Who knew that when Mike Bloomberg's campaign aides last year threatened to spend $80 million on his re-election run, they were playing low ball?
A year to the day after the mayor announced that he was going to seek to overturn term limits to allow him to pursue a third term, his campaign reported to the New York City Campaign Finance Board on Friday that Mayor Bloomberg had already spent $64.7 million on this year's re-election run.
That's well ahead of what he'd spent by this point of the 2005 campaign, when only $46 million had left his coffers. That puts him on pace to spend $118 million on this year's race, and over a quarter of a billion dollars in declared campaign expenditures on his three runs for office.
So far, his opponent Bill Thompson has spent $3.8 million this year. He has been outspent better than 16 to 1.
But whatever you do, don't think that is a big deal.
First of all, it's not even news. Yes, in the past 20 years of New York City politics, there have been two imperfect but very important reforms: the campaign finance system and term limits. But the mayor already deftly neutralized both, with his 2001 and 2005 races and his 2008 term limits coup.
And hey, what's $64.7 million, anyway? A big deal? More than the annual budgets of 42 New York City agencies and offices? More than some 40 countries spend on their military? More than all the other mayoral candidates spent together in 1997 and 2001 combined? More than the combined annual income of 2,000 average New Yorkers? Enough to pay for a year of food stamps for 49,000 people? Oh yeah, so what?
And let's not forget, Bloomberg has said that he has to spend at that level just to get his message out. Despite the millions spent to secure ballot lines from the Republicans and the Independence party. Despite the millions doled out to nonprofits, charities and cultural organizations around the city, doing good and winning him loyal allies in the balance. Despite the backing of the editorial boards. Despite the advantages of incumbency, which are sometimes wielded rather tackily, as Friday, when Bloomberg managed to work into a statement about the tragic death of a young sanitation worker a plug for his environmental policies: "Sanitation Worker Timmins helped make New York City's streets the cleanest they've been in decades, and while collecting recyclables, he was helping us achieve our goal of creating a greener and cleaner City."
What, was Bloomberg supposed to run a conventional campaign this year? How would he have had time? Prior to last summer, Bloomberg had ridiculed the City Council for even thinking about overturning term limits; after all, term limits are what allowed Bloomberg to get to City Hall in the first place. But then, his presidential flirtation came up empty, and Bloomberg's wealthy friends began pushing him to run. The mayor played coy with the press but began laying the groundwork for a flip-flop. He met with the city's press barons to line up their support. He stroked Ronald Lauder, a billionaire whose follow-up to a failed, self-financed mayoral run was a crusade to term-limit those grubby little politicians that have to ask other people for money and can't afford to work for a dollar a year. Then America plunged into a financial crisis, and the mayor had a threat from which he might save the city. In the past year, the number of unemployed New Yorkers has risen 76 percent.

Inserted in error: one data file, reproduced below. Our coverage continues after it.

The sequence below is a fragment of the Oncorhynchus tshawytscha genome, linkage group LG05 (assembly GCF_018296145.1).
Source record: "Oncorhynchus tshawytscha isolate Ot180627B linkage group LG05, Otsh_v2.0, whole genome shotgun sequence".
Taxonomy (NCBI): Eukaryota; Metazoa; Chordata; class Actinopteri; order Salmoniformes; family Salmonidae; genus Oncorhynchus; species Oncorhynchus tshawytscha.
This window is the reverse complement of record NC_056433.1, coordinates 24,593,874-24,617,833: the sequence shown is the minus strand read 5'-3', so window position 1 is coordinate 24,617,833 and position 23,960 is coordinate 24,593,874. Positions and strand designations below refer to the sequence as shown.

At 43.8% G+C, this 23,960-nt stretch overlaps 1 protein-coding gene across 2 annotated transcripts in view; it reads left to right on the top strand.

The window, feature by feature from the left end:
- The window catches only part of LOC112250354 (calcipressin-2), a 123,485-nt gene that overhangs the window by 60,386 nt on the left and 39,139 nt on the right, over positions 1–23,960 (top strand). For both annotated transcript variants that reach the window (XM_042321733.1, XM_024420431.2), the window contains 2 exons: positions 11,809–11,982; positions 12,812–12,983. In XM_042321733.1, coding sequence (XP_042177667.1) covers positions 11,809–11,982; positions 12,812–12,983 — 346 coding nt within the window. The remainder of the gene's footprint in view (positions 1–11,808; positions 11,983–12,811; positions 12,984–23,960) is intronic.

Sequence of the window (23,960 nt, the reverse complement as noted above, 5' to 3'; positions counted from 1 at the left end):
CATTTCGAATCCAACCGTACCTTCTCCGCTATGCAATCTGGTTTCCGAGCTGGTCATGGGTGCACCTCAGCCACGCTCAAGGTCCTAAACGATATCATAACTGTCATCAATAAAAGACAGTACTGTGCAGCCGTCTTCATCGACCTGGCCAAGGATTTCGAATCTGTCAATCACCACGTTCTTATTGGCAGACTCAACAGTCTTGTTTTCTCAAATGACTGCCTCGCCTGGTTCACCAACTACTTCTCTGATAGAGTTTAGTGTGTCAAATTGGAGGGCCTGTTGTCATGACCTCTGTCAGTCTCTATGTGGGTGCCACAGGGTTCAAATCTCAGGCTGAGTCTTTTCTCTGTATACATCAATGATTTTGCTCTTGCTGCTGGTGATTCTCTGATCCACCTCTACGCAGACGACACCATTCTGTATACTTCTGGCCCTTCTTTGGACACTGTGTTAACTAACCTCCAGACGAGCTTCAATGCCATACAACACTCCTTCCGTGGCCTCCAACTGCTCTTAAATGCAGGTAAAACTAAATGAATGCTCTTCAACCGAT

A year ago, the mayor defended his move to overturn two referenda where voters clearly expressed their desire for term limits. Getting rid of term limits wouldn't restrict voters' choices, Bloomberg said. It would give them more choices! Like, for instance, him! Meanwhile, his aides were telling reporters that they'd bury with bucks anyone who dared to run against the mayor. It worked. Anthony Weiner got out of the race. Now Bill Thompson is all that stands between Bloomberg and the third term that LaGuardia, Wagner and Koch enjoyed. Yesterday Thompson was on a radio program talking about housing policy. He didn't offer a lot of specifics on what he'd do differently from the mayor. But Bloomberg's people refused to put someone on air to defend their policy. Why would they? They want to get on the air, they buy ads. Why ride coach when you've reserved all the seats in first class?
Bloomberg's done a lot of good with his wealth. Before upending term limits, his plan was apparently to do even more good when he left City Hall for a full-time philanthropy. By the time he is gone from the world, Mike Bloomberg will have a lot of wonderful things named after him and his family. Unborn generations will benefit from his vision and generosity.
But sometimes wealth isn't admirable or noble. Sometimes it isn't alluring, or impressive, or awe-inspiring or even intimidating. Sometimes wealth is just kind of repellent, even a little sad. Wealth can even be cheap, if it tries hard enough.
There are still 30 spending days until the mayoral election.
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